Abby’s experience confirms a fascinating theory: if you sweat in a room with someone you find attractive, you’ll likely be even more turned on than if you were just standing behind them in line at a cafe. It’s not just the pheromones (hormonal scent signals) in sweat that get you going, though research has found that’s part of it. “When your body is physiologically aroused, like during a workout, any emotions you’re feeling are intensified,” explains social psychology professor Madeleine Fugère, author of The Social Psychology of Attraction & Romantic Relationships. Studies suggest that’s because our brains can’t tell the difference between excitement from exercise (a quickening pulse, flushed cheeks, clammy palms) and from sexual desire (a quickening pulse, flushed cheeks, clammy palms), so the first gets interpreted as the latter. Just ask Alyssa Simm, 26, an account manager and marathon runner who met Jeremy, an avid tennis player, through the Sweatt app. “I found him cute and smart, and I felt immediately at ease because he understood my wakeup-at-five-and-run lifestyle,” she says. “But when we went to the gym together very shortly after our first date, he suddenly became this insanely hot guy I needed to see again. As I watched him push his body, I wanted to get closer to him.” And that’s exactly what she did. They now live together after two years of going strong (in every sense of the word).
And that solid bond is more likely to last, too.
Good news for Alyssa: the hearteyes effect from fitness doesn’t vanish once you become an established twosome. Those who regularly participate in physical activity together actually report greater feelings of relationship satisfaction and being in love, research shows. (By the way, the benefit still stands if you linked up a while ago but only recently started sweating as a pair.) You’ll also have a better shot at forever. Experts say that couples who have similar worldviews, an interest in health and fitness included, are more likely to last in the long run, and 64 per cent of married couples believe shared interests are more important than any other factor for a successful marriage, according to Pew Research Center. “Sharing something that holds deep meaning to your identity can help create a solid foundation for a long-term relationship,” says DiDonato.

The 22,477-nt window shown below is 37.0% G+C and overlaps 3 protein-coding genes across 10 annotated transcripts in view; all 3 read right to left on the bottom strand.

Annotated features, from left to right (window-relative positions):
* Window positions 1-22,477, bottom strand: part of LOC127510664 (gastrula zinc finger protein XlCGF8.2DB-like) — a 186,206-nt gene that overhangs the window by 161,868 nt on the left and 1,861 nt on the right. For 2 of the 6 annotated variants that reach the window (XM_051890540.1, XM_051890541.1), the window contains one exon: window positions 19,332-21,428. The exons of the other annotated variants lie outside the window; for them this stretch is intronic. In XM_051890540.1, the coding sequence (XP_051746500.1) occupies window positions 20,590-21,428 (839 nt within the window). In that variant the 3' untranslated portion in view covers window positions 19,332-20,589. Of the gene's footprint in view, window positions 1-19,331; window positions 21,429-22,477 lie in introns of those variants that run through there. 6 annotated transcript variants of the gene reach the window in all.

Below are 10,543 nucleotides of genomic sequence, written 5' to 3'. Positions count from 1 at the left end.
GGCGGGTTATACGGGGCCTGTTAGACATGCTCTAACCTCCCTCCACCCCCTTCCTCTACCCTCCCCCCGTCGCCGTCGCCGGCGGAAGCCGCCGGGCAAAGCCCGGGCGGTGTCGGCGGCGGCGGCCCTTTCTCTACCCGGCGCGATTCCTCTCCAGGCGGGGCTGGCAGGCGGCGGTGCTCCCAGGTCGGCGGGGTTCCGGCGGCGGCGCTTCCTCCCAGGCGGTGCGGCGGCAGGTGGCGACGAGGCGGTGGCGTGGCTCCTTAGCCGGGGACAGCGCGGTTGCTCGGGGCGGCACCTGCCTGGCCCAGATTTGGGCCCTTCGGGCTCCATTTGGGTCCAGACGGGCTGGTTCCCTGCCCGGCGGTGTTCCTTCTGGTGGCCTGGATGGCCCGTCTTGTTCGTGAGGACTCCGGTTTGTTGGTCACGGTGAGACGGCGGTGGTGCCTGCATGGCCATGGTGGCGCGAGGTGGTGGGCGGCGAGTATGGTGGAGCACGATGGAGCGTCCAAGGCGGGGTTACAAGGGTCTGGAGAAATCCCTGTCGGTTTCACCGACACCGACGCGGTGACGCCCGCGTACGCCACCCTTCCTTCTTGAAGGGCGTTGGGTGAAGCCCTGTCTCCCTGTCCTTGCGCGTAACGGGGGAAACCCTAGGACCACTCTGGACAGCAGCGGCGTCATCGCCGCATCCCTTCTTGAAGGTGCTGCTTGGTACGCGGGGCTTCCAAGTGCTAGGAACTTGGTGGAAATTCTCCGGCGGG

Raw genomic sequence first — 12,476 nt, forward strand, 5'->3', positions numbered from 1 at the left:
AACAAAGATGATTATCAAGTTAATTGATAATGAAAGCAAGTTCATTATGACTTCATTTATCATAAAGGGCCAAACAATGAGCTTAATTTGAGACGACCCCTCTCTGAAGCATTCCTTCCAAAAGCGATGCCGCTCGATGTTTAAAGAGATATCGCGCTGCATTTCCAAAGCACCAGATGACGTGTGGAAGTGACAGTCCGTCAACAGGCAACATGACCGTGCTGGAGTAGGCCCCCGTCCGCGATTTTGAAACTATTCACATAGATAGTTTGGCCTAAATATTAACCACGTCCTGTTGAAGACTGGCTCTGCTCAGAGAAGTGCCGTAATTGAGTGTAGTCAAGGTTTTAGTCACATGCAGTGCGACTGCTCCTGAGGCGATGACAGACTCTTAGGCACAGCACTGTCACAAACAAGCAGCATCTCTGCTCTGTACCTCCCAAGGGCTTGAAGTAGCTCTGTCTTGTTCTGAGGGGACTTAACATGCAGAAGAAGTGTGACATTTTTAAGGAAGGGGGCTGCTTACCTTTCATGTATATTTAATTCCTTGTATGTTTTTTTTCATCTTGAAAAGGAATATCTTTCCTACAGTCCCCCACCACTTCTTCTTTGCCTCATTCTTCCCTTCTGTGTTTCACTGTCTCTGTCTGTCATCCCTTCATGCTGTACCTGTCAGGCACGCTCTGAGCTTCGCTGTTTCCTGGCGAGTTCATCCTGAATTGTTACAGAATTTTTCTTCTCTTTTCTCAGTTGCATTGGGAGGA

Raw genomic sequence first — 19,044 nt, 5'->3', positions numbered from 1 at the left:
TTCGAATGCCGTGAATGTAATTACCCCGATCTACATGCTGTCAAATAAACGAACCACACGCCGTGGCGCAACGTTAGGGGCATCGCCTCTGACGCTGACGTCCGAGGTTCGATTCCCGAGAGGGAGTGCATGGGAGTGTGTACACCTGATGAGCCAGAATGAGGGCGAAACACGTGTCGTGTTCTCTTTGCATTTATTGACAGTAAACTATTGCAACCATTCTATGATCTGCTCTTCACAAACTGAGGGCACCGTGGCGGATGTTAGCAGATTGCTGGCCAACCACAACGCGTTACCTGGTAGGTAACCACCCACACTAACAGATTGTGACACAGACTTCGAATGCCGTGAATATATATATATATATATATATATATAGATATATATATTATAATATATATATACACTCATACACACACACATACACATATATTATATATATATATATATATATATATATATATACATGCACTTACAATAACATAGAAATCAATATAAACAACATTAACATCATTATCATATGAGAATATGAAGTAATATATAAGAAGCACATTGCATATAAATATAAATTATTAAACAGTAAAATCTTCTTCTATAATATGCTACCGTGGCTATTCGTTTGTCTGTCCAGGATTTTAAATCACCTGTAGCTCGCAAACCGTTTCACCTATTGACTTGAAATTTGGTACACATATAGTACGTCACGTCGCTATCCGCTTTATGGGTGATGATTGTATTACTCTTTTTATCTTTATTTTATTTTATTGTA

Here’s why: you have an activity you can truly enjoy together and fall back on when things get tough (unlike, say, dragging them to your touch footy game, or begrudgingly going flat-pack shopping with them). And when it comes to fitness specifically, “you’re constantly encouraging each other to challenge yourself and do your best, which strengthens your mutual support system”, she adds. Veronica Bertrand, a 28-year-old teacher, can attest. She met her now-fiancé at her CrossFit box, where he proposed three years later. “When we hit a rough patch, it was attending the same CrossFit events and connecting with the same circle of friends that reminded us that we met for a reason,” she says. “Most people spend time away from their significant other and do their own thing when they argue, but doing our own thing was doing the same thing. [So] we never had a chance to grow apart.” That support system pays off for your body, too. Married pairs who started a yearlong exercise program visited the gym 14 per cent more frequently and were 37 per cent less likely to drop out than spouses who worked out solo, found a study in The Journal of Sports Medicine and Physical Fitness. So if you want to hit your personal goals, find someone who shares your passion and you’ll pave your way to a happy, healthy ever after.